On January 26, 2006, the Port Authority informed GSS, via letter, that it was cancelling the contract. A rapid volley of correspondence between GSS and the Port Authority ensued, culminating in a February 16, 2006 letter from the Port Authority explaining that the Interim Procedures demand complete transparency and adherence to open bidding and concluding that the GSS contract fell well short of those standards. It further explained that the Commission only granted the single-source exemption because it mistakenly thought the contract was necessary to comply with international obligations and to avoid the Port's closure.[4] Because the exemption was mistakenly granted, the Port Authority considered the contract " null and void ab initio." GSS Grp. IV, 31 F.Supp.3d at 56 (citation omitted).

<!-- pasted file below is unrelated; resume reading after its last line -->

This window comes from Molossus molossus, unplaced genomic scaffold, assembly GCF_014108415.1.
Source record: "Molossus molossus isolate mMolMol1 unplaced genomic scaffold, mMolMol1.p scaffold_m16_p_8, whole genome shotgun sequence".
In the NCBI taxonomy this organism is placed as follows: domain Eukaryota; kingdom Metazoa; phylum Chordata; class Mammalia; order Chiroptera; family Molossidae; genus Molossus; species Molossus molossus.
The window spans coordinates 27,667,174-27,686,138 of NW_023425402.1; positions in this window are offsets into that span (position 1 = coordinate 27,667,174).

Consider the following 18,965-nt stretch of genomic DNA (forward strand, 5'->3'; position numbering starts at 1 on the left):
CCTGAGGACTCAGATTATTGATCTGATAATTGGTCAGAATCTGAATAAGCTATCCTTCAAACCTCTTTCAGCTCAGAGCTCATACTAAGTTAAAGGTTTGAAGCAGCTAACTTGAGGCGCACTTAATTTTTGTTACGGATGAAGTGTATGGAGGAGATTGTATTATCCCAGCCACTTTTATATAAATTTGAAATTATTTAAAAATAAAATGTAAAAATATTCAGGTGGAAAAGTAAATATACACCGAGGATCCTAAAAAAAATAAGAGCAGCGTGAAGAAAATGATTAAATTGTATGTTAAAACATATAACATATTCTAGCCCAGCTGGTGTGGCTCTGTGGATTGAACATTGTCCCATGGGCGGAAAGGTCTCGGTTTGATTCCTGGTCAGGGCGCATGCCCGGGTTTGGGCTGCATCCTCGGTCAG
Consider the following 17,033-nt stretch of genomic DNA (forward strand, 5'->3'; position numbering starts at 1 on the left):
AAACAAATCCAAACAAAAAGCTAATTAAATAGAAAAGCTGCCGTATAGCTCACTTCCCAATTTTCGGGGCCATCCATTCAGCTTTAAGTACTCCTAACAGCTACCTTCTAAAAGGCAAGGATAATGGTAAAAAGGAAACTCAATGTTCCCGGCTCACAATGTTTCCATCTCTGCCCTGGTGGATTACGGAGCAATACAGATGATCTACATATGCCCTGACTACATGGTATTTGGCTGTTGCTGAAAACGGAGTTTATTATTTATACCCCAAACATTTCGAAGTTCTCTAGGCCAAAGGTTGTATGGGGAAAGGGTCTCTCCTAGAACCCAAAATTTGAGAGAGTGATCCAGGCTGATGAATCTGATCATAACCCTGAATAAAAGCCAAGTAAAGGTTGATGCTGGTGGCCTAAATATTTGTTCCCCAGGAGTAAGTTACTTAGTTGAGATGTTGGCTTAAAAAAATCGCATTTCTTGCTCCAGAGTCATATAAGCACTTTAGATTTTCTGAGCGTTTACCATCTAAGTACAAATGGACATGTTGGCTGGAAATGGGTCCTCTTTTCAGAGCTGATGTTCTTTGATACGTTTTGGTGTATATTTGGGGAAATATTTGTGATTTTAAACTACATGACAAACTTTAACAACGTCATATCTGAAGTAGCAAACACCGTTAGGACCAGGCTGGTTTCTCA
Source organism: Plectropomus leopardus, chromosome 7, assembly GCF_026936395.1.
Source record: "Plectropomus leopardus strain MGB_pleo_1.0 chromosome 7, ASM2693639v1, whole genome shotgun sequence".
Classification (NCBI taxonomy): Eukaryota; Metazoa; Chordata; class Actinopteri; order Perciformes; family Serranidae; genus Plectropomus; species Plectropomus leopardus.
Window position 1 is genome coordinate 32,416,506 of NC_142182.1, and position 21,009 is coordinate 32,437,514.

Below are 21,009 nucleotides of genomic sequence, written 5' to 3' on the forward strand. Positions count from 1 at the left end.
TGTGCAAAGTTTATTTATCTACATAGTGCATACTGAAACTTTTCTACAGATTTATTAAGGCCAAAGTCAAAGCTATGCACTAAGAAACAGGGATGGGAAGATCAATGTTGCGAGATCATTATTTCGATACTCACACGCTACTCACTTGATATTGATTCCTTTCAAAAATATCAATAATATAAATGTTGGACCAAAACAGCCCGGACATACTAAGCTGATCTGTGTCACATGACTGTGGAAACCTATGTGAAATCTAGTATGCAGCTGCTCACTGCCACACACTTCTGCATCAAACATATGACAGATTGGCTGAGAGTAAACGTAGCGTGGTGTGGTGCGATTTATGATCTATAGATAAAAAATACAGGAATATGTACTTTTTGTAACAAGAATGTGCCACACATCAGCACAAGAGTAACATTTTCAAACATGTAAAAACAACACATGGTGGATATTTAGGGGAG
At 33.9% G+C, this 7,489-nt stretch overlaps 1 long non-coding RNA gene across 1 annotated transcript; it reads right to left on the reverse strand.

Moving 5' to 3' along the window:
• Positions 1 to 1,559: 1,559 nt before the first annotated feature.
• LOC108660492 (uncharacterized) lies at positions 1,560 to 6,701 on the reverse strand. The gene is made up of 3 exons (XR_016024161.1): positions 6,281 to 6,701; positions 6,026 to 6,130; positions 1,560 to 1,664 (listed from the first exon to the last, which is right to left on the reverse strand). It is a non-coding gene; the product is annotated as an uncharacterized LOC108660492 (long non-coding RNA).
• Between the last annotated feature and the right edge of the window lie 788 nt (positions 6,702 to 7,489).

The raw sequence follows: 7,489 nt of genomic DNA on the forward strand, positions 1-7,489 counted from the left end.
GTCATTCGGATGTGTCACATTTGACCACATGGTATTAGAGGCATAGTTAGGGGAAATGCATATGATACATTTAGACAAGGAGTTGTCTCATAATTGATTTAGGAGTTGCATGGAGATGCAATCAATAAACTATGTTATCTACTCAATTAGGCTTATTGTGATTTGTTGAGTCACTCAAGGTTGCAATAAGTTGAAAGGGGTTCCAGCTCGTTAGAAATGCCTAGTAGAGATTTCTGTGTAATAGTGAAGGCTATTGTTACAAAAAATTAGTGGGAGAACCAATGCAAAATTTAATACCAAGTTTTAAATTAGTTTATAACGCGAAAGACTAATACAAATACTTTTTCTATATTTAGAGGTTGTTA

On March 15, 2006, GSS invoked the contract's arbitration clause (which provided that disputes arising under the agreement were to be arbitrated in London and in accordance with the laws of England and Wales) against the Port Authority, but not against Liberia. Meanwhile, a separate Liberian governmental organization--the Liberian Public Procurement and Concession Commission[5]--sought a Liberian-court declaration that the contract, including the arbitration provision, was invalid. Because of the Liberian judicial proceedings, the Port Authority declined to participate in the London arbitration and GSS appointed the sole arbitrator. On February 8, 2008, the Liberian court found the relevant portions of the contract unenforceable. Notwithstanding the Liberian court's decision, one month later, the arbitrator ...